Many TUGboat authors did not learn English as their first language. The editors have tried to edit gently in this area, to make sure that what is being said by an author is clear and understandable to a reader with a reasonable command of English and sufficient knowledge of the subject matter. Nothing is more discouraging to the present Editor than reading a collection of articles by different people all of whom sound the same because of too-heavy editing. TUGboat authors speak with many voices, and this is part of a lively publication. However, if you find anything to be unclear on account of language, please call it to the editors' attention, making suggestions or interpretations, if possible, and we will do our best to get it fixed up.

These guidelines are intended to apply to Proceedings as well as to regular issues of TUGboat. The Proceedings of the TUG annual meeting is published as an issue of TUGboat.

There is one major difference between an article submitted for a regular TUGboat issue and a Proceedings article. All articles submitted to the Proceedings will already have been accepted in principle by the program committee, on the basis of an abstract submitted earlier. It is therefore not practical to reject a Proceedings article; the goal must be to offer constructive suggestions that will assist in raising it to the desired level of clarity and usefulness.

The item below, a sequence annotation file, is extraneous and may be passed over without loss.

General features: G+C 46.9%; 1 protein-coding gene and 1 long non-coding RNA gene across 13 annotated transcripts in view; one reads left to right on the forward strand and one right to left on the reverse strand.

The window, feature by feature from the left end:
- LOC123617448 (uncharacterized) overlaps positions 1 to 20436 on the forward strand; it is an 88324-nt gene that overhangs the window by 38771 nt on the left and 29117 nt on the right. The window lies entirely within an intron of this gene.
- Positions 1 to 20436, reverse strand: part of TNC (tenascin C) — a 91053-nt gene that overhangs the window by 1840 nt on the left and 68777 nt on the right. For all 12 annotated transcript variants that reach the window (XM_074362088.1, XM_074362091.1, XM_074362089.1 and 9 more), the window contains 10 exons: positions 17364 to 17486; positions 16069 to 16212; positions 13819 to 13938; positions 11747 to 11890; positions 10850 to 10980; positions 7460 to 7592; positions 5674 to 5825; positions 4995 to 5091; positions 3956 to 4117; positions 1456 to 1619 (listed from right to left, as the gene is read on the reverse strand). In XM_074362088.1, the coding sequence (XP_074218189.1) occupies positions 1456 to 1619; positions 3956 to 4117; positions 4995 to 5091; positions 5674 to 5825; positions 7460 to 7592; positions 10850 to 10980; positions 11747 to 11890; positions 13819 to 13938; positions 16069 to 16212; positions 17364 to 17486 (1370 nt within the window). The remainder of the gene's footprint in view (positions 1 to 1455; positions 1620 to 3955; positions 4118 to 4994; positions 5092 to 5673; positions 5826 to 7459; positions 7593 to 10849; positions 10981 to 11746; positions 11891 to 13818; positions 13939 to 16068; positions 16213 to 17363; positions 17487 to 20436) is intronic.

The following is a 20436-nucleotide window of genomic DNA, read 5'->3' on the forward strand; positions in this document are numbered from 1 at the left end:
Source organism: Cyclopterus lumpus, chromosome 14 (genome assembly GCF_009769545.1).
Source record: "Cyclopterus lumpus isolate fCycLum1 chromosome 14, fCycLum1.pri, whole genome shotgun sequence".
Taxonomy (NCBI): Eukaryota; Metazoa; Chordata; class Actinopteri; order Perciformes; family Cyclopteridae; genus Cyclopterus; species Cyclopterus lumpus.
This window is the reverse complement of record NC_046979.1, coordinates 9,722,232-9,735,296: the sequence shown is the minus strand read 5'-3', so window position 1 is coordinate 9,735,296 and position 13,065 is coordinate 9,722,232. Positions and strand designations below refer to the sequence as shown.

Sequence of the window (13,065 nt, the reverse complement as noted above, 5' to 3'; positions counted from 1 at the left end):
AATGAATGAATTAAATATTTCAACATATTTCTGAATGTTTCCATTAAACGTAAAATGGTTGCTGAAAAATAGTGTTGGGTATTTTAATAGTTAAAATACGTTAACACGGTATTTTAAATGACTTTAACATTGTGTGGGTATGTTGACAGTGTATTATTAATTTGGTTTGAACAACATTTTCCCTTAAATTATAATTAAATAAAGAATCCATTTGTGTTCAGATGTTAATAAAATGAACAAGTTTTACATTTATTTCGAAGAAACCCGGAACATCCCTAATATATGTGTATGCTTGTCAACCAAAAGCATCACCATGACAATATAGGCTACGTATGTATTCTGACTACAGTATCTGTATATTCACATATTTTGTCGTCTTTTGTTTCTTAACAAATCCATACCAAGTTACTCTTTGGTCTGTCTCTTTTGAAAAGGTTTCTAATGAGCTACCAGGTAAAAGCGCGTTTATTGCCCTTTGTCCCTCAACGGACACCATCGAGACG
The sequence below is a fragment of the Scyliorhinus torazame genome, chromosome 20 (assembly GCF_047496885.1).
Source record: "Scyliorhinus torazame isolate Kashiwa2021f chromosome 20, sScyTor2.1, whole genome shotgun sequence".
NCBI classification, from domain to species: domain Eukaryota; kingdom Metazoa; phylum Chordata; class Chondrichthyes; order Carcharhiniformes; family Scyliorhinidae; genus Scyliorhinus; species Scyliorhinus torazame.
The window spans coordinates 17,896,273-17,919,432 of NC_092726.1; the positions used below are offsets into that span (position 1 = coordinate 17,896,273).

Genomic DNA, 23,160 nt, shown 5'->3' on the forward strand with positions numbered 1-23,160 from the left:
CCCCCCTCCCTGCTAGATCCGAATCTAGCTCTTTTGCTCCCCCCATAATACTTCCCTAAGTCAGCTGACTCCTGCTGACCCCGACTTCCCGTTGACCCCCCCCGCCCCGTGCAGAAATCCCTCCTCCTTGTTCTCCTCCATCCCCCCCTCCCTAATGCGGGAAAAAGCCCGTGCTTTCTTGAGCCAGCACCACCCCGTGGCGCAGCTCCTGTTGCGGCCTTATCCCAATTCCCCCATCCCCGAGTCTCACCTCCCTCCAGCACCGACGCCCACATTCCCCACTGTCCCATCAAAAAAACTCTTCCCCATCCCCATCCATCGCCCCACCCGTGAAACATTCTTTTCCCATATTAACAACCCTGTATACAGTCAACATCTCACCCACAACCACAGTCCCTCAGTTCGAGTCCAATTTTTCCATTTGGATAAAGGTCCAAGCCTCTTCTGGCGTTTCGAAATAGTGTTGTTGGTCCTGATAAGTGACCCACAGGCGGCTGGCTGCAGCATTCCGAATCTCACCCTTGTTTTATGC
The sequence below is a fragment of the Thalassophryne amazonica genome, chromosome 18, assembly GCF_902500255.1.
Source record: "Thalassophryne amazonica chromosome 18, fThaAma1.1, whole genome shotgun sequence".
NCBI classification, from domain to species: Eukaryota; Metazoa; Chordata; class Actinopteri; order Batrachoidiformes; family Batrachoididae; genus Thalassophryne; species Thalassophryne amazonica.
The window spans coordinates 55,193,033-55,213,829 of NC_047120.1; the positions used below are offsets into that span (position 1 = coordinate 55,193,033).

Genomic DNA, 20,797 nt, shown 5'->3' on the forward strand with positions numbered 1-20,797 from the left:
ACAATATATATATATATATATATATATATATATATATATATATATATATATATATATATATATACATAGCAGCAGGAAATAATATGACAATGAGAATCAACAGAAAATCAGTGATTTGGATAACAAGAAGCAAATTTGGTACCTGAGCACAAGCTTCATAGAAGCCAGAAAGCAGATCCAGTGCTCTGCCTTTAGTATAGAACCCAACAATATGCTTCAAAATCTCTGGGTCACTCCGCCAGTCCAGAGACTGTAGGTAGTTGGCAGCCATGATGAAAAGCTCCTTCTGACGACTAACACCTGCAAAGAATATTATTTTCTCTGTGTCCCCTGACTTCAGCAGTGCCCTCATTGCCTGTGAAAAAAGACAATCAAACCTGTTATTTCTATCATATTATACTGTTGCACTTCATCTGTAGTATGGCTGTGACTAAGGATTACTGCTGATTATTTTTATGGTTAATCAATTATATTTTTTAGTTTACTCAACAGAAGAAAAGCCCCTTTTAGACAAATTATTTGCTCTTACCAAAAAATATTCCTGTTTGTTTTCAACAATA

Two other relevant characteristics of the Proceedings are a very tight schedule, and the undesirability of delaying any article to another issue. Thus it is particularly important for the initial review to be very clear and specific about requested changes. Authors will be asked to respond to all comments, either by making changes or by explaining why they are not doing so. Should there be any questions, or should an author respond other than by incorporating suggested changes, the referee may be asked to review the revised article and approve it or make additional comments as appropriate.

Proceedings issues of TUGboat have their own editors, for the TUG annual meeting proceedings often a team of co-editors; both should be named on the TUG web page for the meeting, and should be available via email and fax. Communication regarding the reviewing of Proceedings articles should be carried on directly betwen the Proceedings editor and the referees, and not through the regular TUGboat mailbox. The Proceedings editor is in complete charge of the technical content of the Proceedings issue; the regular TUGboat staff is responsible only for the production of these issues.

There should be a team co-editors for the TUG annual meeting Proceedings. Both should be available via email as well as FAX.

Electronic mail to the editors is best sent to rather than to an individual. That mailbox is monitored regularly regardless of who happens to be unavailable at any particular time.

We hope that these guidelines will not be found too onerous, and look forward to your help in making TUGboat a more useful tool.

$Date: 2019/07/05 17:53:51 $; TUGboat;